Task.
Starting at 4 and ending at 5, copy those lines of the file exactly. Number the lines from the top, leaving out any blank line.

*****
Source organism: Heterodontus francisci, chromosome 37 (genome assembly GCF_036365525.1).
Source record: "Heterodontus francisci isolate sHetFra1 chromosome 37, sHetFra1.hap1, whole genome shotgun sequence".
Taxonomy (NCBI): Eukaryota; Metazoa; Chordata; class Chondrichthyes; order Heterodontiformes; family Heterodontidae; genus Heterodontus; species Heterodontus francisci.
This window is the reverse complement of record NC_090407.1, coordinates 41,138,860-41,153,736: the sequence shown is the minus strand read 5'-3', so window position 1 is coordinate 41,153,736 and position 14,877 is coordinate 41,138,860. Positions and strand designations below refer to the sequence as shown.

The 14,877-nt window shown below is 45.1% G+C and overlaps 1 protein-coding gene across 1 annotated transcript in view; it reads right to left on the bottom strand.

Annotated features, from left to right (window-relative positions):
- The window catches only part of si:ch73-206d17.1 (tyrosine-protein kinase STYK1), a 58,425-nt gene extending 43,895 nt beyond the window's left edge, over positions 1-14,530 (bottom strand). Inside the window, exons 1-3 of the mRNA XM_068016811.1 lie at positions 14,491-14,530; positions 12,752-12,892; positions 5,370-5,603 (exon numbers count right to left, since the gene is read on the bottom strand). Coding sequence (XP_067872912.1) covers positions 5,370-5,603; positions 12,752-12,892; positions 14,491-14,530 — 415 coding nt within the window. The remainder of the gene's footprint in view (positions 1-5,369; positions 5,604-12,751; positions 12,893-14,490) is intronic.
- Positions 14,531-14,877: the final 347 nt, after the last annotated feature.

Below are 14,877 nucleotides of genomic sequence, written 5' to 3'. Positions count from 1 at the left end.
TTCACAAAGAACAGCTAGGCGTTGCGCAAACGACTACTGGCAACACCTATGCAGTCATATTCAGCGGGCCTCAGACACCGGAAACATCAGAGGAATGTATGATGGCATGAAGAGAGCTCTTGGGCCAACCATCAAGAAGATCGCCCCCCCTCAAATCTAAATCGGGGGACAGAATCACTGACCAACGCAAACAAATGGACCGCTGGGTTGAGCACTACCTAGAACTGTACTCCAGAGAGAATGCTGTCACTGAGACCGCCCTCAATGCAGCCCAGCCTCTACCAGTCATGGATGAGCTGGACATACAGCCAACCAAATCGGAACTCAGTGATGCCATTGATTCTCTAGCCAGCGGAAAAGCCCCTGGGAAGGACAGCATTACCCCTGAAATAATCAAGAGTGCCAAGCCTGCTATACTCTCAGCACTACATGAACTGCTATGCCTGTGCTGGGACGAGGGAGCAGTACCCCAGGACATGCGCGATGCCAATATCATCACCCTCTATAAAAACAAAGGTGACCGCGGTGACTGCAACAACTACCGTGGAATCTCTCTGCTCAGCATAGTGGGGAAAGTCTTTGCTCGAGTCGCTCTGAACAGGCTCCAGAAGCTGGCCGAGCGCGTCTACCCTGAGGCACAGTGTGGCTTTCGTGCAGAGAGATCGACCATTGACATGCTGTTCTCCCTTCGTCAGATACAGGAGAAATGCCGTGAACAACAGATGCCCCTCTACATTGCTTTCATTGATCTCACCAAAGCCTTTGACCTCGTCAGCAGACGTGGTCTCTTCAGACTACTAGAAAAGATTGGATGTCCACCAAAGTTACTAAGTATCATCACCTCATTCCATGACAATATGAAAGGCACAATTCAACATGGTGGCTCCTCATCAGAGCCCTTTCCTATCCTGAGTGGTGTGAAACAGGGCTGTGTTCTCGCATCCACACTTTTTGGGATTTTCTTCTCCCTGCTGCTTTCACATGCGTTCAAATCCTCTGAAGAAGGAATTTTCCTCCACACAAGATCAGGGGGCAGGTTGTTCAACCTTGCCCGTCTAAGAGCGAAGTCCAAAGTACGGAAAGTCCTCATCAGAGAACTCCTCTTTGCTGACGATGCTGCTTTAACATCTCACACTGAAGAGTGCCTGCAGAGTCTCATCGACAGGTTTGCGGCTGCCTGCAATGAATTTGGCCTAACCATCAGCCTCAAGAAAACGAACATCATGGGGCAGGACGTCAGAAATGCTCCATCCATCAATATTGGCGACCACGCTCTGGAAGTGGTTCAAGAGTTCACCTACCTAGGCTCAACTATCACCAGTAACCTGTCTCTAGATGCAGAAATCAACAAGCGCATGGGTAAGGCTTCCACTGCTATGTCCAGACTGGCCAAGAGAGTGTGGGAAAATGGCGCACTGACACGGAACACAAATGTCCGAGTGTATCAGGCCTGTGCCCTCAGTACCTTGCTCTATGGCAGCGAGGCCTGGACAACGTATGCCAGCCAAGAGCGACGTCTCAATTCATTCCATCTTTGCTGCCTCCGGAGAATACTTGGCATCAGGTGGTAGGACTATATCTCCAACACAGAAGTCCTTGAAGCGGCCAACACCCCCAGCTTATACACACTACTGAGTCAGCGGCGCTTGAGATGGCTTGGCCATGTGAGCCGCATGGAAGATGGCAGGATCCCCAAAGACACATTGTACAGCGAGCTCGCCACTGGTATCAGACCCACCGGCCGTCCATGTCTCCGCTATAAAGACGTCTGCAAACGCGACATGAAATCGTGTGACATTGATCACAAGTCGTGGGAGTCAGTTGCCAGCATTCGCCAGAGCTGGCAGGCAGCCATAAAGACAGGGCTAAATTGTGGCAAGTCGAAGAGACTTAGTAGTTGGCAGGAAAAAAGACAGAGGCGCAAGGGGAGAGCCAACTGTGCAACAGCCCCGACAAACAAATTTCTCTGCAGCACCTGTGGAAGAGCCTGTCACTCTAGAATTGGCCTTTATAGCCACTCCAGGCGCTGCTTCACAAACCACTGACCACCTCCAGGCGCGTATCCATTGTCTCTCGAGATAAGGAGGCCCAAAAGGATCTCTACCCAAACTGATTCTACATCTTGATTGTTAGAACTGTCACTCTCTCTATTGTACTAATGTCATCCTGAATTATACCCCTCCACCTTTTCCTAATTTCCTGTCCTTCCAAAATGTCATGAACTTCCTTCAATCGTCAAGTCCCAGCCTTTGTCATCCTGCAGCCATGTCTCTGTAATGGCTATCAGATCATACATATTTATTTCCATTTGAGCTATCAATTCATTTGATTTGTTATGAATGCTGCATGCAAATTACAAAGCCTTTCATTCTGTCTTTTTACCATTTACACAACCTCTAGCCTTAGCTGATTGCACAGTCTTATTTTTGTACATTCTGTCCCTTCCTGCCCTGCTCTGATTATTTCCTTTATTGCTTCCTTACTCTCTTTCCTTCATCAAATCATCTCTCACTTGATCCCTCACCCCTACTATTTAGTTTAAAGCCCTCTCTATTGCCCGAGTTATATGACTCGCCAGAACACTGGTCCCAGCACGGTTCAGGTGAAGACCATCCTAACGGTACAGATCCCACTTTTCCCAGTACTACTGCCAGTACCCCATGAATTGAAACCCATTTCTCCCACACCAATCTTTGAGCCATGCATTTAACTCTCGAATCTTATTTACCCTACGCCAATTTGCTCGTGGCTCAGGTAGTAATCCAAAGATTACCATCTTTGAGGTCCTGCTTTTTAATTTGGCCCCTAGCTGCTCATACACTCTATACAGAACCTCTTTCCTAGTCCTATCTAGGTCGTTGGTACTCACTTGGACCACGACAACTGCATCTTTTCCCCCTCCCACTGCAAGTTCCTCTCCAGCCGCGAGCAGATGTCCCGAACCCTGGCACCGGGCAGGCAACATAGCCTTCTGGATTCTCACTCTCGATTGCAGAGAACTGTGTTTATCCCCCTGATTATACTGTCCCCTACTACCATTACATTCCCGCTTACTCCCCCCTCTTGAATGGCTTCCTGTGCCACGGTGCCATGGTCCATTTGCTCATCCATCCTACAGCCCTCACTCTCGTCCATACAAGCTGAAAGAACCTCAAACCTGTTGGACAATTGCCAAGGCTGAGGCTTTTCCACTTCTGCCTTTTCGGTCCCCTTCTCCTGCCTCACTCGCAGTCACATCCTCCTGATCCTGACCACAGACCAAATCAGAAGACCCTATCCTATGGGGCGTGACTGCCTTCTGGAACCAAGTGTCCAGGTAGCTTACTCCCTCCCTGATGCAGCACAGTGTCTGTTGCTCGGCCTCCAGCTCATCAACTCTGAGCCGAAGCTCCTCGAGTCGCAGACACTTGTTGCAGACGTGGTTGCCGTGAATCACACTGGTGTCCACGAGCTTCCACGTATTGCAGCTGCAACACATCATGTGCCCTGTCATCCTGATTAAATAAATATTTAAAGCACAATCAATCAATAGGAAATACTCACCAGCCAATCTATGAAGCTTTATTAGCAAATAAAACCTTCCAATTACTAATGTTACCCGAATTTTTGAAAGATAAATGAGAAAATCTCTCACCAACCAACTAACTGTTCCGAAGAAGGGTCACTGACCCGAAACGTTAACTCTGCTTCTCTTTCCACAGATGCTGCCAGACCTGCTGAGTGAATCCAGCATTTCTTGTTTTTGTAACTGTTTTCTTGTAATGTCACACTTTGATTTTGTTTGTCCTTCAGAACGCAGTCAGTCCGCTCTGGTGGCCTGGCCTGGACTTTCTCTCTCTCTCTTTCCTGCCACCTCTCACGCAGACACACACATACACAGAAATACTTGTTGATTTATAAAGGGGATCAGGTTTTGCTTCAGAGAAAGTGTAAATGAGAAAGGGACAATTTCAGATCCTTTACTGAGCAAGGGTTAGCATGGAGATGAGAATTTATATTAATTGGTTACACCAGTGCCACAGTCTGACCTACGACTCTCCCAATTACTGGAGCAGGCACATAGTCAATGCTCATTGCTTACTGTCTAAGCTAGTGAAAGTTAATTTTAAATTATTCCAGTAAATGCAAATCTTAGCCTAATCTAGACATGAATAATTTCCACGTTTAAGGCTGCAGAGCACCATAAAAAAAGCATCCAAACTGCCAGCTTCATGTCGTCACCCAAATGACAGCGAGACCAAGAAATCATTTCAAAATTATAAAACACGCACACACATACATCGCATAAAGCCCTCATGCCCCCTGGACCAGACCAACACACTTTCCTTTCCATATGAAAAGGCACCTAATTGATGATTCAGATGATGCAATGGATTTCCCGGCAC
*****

This window is the reverse complement of record NC_090407.1, coordinates 41,138,860-41,153,736: the sequence shown is the minus strand read 5'-3', so window position 1 is coordinate 41,153,736 and position 14,877 is coordinate 41,138,860. Positions and strand designations below refer to the sequence as shown.

The 14,877-nt window shown below is 45.1% G+C and overlaps 1 protein-coding gene across 1 annotated transcript in view; it reads right to left on the bottom strand.